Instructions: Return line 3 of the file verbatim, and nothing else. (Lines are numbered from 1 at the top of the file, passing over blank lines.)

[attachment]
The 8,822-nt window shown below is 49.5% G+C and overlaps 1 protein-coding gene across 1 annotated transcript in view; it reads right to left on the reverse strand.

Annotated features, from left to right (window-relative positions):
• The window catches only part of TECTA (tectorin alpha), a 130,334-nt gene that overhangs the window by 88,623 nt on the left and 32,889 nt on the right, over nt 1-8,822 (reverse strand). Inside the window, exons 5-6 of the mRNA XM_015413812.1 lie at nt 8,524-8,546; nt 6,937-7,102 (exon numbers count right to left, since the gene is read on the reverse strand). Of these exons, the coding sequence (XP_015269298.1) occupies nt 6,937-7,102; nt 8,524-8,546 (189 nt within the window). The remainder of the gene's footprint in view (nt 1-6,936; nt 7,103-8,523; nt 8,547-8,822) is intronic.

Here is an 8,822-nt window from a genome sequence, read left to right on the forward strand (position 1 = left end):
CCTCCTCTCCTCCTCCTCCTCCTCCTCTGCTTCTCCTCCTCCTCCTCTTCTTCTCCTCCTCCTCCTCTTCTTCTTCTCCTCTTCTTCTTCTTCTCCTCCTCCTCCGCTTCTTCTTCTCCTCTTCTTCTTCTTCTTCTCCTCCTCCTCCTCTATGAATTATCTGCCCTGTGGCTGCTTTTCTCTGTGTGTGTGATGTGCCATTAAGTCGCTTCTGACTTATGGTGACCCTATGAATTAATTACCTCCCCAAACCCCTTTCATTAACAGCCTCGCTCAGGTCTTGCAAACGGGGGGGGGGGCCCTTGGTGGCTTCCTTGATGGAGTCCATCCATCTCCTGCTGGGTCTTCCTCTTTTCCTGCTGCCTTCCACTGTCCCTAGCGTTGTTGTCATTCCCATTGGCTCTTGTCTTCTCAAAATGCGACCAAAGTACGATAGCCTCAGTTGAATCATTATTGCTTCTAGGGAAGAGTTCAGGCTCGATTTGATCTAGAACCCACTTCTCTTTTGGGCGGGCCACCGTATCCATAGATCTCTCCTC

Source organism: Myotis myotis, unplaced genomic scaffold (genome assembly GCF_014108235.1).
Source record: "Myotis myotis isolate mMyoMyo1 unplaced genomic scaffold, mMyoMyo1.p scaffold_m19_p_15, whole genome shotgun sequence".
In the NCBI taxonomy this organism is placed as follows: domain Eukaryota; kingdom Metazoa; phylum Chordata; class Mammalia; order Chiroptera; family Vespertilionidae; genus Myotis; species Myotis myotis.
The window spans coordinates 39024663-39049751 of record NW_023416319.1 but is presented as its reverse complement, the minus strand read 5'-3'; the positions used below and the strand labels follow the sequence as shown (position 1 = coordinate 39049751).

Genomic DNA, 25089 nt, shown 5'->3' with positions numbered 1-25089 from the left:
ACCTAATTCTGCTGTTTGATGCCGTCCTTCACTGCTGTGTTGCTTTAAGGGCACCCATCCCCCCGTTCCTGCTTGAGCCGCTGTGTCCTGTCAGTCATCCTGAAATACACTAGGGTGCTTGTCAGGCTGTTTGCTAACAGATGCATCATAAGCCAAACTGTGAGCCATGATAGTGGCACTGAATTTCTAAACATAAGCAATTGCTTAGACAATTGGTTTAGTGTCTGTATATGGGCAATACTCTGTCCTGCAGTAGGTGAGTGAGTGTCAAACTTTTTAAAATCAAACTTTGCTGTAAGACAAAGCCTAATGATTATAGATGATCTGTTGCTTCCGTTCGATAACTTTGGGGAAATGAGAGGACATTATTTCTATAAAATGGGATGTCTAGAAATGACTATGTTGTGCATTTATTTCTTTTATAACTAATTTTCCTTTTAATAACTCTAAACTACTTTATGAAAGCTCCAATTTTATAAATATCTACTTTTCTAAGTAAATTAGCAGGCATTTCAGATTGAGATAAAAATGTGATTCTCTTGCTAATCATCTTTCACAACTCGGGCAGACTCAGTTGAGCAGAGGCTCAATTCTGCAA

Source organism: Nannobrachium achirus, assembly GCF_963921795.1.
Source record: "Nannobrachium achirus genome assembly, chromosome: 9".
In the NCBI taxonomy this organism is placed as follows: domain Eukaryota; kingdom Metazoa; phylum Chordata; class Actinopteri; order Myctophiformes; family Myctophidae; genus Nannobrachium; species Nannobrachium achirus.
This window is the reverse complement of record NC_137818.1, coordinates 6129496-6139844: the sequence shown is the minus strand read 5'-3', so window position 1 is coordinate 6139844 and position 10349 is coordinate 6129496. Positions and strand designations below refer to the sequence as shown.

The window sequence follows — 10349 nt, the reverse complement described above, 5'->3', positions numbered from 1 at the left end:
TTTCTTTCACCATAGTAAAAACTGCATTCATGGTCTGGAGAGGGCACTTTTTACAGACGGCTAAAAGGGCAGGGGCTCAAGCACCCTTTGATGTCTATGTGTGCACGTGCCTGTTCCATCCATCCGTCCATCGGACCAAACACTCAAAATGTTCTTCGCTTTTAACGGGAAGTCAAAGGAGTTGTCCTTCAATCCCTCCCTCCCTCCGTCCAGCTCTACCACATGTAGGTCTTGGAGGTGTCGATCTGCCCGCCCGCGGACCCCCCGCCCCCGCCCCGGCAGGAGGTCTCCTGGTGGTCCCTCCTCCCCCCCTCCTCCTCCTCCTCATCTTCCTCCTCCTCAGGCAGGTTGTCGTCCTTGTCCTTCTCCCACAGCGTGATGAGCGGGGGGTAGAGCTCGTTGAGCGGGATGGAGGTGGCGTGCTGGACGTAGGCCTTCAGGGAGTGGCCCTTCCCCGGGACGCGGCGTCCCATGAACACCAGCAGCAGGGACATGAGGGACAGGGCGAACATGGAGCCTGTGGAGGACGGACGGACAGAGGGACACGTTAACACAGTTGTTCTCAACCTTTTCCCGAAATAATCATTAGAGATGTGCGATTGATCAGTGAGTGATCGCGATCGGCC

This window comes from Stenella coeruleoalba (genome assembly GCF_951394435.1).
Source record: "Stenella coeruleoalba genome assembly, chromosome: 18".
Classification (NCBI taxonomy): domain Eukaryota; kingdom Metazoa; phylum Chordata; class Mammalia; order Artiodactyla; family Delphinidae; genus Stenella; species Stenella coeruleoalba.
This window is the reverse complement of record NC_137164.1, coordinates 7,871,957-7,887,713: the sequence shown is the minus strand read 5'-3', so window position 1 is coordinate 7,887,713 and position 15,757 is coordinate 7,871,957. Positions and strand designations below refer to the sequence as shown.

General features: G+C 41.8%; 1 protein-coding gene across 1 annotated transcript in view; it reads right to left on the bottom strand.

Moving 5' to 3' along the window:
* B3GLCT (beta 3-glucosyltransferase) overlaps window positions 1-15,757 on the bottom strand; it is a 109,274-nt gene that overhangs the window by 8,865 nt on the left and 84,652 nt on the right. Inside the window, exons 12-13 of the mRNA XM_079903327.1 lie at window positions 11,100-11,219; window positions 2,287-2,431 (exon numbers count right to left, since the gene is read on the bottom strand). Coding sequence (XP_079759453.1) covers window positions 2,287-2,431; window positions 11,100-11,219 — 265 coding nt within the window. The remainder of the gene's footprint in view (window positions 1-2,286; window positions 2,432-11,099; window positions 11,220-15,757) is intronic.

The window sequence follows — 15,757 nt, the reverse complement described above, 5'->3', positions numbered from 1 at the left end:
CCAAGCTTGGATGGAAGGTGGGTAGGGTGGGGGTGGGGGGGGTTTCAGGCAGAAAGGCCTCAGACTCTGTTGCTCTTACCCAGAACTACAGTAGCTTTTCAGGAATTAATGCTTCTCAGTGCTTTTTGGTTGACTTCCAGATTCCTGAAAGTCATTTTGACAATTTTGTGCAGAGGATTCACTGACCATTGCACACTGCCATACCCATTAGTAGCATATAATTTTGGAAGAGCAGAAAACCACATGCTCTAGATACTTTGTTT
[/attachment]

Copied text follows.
• The window catches only part of TECTA (tectorin alpha), a 130,334-nt gene that overhangs the window by 88,623 nt on the left and 32,889 nt on the right, over nt 1-8,822 (reverse strand). Inside the window, exons 5-6 of the mRNA XM_015413812.1 lie at nt 8,524-8,546; nt 6,937-7,102 (exon numbers count right to left, since the gene is read on the reverse strand). Of these exons, the coding sequence (XP_015269298.1) occupies nt 6,937-7,102; nt 8,524-8,546 (189 nt within the window). The remainder of the gene's footprint in view (nt 1-6,936; nt 7,103-8,523; nt 8,547-8,822) is intronic.